Thanks so much EvilGrin, just been to my local Hmart and spent literally an hour studying all the different types of rice! I bought a bag that just said ‘sushi rice’ lol. I bought it because I saw so many people loading up their shopping trolleys with huge bags of it! I only bought a small bag to try. I also got a bag of what appears to be a generic medium grain rice. I bought that one mainly for paella. Then I got a big 15lb bag of the sunshine moonlight koshihikari which I know I love and a bag of Thai jasmine rice, which also came in a million different brands and confused the heck out of me! Oh I also saw the Kokuho rose that you mentioned but it only came in a giant 40lb bag! I just wanted a bit to try. If you think koshihikari is more superior I’d probably just stick to that. Some brands were shockingly expensive, like £35 ($55) for a 5lb bag!I was soooo tempted to buy to see what made it so special! I remember when I used to think rice was just rice. How wrong was I? Ha!

    • #62385
      Tosin_Oc
      Participant

      These are the ones I got today :D

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    • #62393
      EvilGrin
      Participant

      I love love love good Jasmine rice with curry. Nothing smells like Jasmine. I also like Jasmine for fried rice. Ive tried the brand you got and it is just fine.

      I would guess that most Koshihikari is going to be better than Kokuho Rose. Sometimes though cooking technique will trump variety.

    • #62439
      Tosin_Oc
      Participant

      You’re right, technique is so important and to be honest, besides Nishiki which I found to be a little bland, all the other types of rice I tried have turned out pretty good. Is there a prevailing superior Thai jasmine rice I should know about? lol!

      Oh one last question! Are all Koshihikari rice the same?

      Thanks!

    • #62452
      EvilGrin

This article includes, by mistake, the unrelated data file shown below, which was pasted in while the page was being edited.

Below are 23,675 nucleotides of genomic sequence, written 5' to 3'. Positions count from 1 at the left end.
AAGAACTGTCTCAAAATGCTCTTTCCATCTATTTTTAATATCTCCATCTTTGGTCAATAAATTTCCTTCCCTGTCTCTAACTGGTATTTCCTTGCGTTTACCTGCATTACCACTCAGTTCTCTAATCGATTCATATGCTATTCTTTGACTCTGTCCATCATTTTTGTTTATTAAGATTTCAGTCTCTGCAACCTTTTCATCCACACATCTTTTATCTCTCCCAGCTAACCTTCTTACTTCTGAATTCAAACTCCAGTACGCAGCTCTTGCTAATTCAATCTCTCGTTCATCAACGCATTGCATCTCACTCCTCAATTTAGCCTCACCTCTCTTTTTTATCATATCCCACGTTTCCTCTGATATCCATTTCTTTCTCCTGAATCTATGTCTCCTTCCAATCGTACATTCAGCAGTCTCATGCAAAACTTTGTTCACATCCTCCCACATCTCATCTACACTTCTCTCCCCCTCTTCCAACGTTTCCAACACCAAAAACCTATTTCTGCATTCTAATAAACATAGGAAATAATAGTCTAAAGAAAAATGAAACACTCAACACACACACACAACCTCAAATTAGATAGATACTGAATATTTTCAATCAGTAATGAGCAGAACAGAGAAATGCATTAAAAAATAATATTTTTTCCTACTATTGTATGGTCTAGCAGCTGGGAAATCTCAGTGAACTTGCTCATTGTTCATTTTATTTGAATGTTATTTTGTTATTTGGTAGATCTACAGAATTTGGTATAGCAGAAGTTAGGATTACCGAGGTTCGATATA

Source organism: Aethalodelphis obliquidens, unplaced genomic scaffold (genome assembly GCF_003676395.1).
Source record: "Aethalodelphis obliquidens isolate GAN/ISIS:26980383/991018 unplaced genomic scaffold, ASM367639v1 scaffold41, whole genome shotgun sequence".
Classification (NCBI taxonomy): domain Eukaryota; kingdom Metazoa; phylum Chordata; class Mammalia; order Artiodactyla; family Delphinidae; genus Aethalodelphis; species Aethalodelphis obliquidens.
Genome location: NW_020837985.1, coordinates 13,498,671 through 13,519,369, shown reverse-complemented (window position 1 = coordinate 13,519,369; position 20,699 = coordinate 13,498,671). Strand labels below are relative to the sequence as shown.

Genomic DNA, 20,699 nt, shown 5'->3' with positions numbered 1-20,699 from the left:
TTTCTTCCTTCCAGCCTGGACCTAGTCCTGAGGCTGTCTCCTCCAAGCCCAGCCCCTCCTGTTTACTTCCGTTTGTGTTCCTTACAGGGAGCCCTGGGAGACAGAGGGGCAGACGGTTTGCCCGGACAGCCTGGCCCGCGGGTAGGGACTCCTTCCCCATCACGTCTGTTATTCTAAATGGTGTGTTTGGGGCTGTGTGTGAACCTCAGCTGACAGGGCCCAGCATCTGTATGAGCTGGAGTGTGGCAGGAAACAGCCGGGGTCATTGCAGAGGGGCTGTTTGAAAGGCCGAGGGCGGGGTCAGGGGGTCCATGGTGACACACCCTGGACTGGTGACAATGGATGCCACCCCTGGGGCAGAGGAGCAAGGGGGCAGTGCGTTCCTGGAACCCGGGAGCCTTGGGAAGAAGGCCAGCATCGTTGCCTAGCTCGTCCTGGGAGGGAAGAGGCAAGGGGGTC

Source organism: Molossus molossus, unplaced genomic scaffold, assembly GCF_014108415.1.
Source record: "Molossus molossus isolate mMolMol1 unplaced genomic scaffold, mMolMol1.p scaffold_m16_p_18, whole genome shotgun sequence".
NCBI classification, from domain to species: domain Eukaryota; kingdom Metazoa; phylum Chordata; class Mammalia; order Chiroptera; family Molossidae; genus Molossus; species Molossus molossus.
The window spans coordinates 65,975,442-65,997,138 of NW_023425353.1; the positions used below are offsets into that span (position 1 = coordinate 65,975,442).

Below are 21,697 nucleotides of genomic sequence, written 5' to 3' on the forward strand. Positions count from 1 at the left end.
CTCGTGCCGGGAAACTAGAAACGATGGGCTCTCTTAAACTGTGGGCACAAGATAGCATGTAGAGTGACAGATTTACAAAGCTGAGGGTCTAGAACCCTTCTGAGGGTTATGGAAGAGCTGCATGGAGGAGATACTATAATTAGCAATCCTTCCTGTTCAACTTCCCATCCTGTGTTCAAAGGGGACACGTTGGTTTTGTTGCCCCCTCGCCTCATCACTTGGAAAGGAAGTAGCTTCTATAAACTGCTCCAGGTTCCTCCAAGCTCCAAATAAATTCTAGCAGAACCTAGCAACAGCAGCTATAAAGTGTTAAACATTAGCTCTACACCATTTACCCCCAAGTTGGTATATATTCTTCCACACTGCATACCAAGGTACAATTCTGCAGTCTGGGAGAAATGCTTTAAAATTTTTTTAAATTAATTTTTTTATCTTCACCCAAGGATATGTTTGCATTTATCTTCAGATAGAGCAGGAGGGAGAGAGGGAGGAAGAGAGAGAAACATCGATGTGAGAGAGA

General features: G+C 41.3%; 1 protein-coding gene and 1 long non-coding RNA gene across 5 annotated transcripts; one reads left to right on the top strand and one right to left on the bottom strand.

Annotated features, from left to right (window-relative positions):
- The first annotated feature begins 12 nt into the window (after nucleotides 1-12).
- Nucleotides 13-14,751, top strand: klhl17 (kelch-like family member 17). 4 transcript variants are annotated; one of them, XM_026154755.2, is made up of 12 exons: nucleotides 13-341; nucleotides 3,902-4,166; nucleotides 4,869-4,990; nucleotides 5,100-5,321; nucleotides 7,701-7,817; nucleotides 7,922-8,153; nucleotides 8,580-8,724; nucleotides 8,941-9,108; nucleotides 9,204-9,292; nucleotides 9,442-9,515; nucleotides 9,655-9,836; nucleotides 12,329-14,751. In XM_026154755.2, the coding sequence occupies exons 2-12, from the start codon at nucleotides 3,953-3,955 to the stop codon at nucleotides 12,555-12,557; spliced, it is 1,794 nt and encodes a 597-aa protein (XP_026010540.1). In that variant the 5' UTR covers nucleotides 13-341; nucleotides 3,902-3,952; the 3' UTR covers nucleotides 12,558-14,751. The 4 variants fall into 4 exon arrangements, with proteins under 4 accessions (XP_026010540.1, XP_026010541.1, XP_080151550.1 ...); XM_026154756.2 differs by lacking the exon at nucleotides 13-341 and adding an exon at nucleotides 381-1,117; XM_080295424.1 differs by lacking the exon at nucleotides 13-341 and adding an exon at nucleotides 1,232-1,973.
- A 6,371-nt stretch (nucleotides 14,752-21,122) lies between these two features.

Participant

      Dynasty brand is available almost anywhere including common grocery chains.

      Golden Phoenix is ranked very high but it was no better than others ive tried.

      The main thing is make sure its grown in Thailand. North Eastern areas are considered the best. Texas grown Jasmine is bland IMO.

      See the green seal in the lower left? That means its 92% or higher fragrant Jasmine.

      Its my opinion that Tamaki Gold is the best Koshihikari grown in the USA. Kagayaki Select is also very good and far more available to me. These two stand out from the rest IMHO in flavor and aroma.

      Kagayaki also has a Select grade of brown Koshihikari that is outstanding if you like brown rice.

    • #62455
      Tosin_Oc
      Participant

      Oh thanks so much EvilGrin!! I don’t think either of those brands are available here in the UK. At least I haven’t seen them at H-Mart or other Asian supermarkets. I do like that Sunshine moonlight Seoul Trading super premium short grain rice though. I also saw one called Phoenix Koshihikari Sushi Rice at Costco (in a dark red bag with the sun on it) but wasn’t sure what it was going to be like so didn’t buy it lol. Will look out for Dynasty jasmine rice today!

    • #62457
      EvilGrin
      Participant

      Ive never seen Phoenix sushi rice here. I did find this at the Costco UK website.

      http://warehouses.costco.co.uk/webdocs/pdf/prodfeat/153876_productDetails.pdf

      Origin: USA/Spain/Argentina

      Im guessing since you are in the UK, it likely comes from Spain and i know very little about the quality of their rice.

      At the moment both of my local Costco stores dont have any good rice varieties except for Basmatti and Jasmine. They have been out of Kokuho Rose and Botan for months. Jasmine is very high on the glycemic index (over 100) so i dont eat it as often.

    • #62458
      EvilGrin
      Participant

      I found this about the Soul Trading Company Sunshine Moonlight sushi rice available here in the USA. Its actually……

      http://www.hmart.com/shopnow/shopnow_newsub.asp?p=761898653692

      AKITAKOMACHI

      Akitakomachi is a high-end, short-grain rice from Akita prefecture, similar to koshihikari but slightly less sticky. It was cross-bred in Akita prefecture in 1975 from strains from Fukui prefecture. Because its water content is high, its grain stays plump; Akitakomachi is especially favored for sushi, for mochi (where a bit of chewiness is required), and portable foods like onigiri (where the grains cling together even when cold).